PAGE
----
Uganda had announced earlier in the week that it would be represented at the funeral "by the highest authority in the country" but had not specified exactly who that meant although Museveni as head of state and government fits the description.
Ugandan Information Minister James Nsaba Buturo would say only that Museveni had gone on Friday to the town of Yei in southern Sudan "to see the body and after paying his last respects, he returned to Uganda."
In Yei, the Ugandan leader raised eyebrows by suggesting the July 30 chopper crash in which Garang died might not have been accidental, contrary to official explanations.
"Some people say accident, it may be an accident, it may be something else," Museveni told mourners in Yei, noting that Garang had perished on his presidential helicopter and that an unspecified "external factor" might have been responsible.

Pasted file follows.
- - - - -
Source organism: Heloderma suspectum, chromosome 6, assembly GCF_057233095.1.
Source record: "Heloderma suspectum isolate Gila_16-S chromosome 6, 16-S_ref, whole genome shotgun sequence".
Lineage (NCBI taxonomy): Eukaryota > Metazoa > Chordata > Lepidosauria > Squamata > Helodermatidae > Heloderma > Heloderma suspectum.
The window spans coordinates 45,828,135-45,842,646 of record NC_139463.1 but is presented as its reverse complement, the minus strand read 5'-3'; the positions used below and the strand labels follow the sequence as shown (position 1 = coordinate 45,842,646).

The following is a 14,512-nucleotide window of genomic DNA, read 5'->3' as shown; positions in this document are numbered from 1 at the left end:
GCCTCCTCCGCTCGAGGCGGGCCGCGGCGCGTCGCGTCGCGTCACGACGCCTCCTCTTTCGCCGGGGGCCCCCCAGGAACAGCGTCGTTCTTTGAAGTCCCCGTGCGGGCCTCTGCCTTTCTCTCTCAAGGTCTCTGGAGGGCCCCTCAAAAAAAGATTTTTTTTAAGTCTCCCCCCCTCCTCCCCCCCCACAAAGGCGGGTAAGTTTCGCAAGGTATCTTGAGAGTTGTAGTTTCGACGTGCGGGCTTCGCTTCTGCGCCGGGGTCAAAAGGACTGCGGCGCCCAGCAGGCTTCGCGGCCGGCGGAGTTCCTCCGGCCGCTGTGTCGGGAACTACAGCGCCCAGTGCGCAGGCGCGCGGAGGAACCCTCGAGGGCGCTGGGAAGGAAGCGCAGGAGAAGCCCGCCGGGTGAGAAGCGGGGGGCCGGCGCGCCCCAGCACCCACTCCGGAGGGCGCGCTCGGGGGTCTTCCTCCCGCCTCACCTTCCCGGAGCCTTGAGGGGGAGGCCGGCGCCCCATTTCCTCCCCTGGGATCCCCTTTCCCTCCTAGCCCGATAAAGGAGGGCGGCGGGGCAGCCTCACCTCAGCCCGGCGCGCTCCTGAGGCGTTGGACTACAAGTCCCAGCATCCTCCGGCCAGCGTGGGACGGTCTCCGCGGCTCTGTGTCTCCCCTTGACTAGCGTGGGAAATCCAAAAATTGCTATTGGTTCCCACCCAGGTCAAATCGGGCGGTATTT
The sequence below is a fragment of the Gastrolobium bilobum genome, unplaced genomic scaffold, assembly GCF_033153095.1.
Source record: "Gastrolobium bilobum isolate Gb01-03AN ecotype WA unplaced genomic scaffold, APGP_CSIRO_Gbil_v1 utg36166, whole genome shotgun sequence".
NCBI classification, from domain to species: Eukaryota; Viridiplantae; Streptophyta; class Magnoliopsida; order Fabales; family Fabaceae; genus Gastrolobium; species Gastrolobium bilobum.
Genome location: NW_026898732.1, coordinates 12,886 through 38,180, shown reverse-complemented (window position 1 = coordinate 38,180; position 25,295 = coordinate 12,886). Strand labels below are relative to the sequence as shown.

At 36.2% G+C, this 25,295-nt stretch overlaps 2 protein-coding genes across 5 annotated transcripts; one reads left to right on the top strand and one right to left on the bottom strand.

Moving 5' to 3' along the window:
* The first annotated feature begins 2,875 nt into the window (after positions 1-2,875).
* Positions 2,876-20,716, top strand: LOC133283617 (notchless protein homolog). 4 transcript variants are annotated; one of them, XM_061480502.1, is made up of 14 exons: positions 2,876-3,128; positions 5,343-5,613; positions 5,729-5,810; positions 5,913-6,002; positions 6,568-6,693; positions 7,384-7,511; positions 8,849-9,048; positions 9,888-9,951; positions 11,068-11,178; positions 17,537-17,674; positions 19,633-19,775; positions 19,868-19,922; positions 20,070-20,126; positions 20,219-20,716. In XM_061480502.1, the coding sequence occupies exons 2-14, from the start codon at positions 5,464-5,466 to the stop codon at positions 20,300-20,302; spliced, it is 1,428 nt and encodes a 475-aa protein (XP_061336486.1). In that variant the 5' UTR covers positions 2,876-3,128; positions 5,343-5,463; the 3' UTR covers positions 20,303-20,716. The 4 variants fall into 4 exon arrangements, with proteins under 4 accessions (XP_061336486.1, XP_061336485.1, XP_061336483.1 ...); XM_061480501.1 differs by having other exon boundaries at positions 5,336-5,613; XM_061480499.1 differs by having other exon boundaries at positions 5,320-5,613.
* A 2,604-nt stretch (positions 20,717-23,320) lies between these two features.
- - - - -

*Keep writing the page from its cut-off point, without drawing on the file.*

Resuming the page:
The comments irked Sudanese officials and distressed diplomats and others in Sudan where there has been fierce speculation that Garang was assassinated.
Sudanese Information Minister Abdul Basit Sebdarat said late Friday that Museveni’s remarks were "extremely worrying" in light of the fact that an international team is now investigating the crash.
"Uttering statements or speculations ahead of the investigation would harm the probe and the chances of finding the facts," Sudan’s official SUNA news agency quoted Sebdarat as saying.
Anger over Garang’s death and conspiracy theories are blamed for much of the deadly violence in Khartoum and Juba that erupted after news of the fatal helicopter crash broke on August 1.
UN special envoy to Sudan Jan Pronk told reporters in Juba on Saturday ahead of Garang’s funeral that there was no reason to think the crash was anything other than an accident due to poor weather, darkness and possible pilot error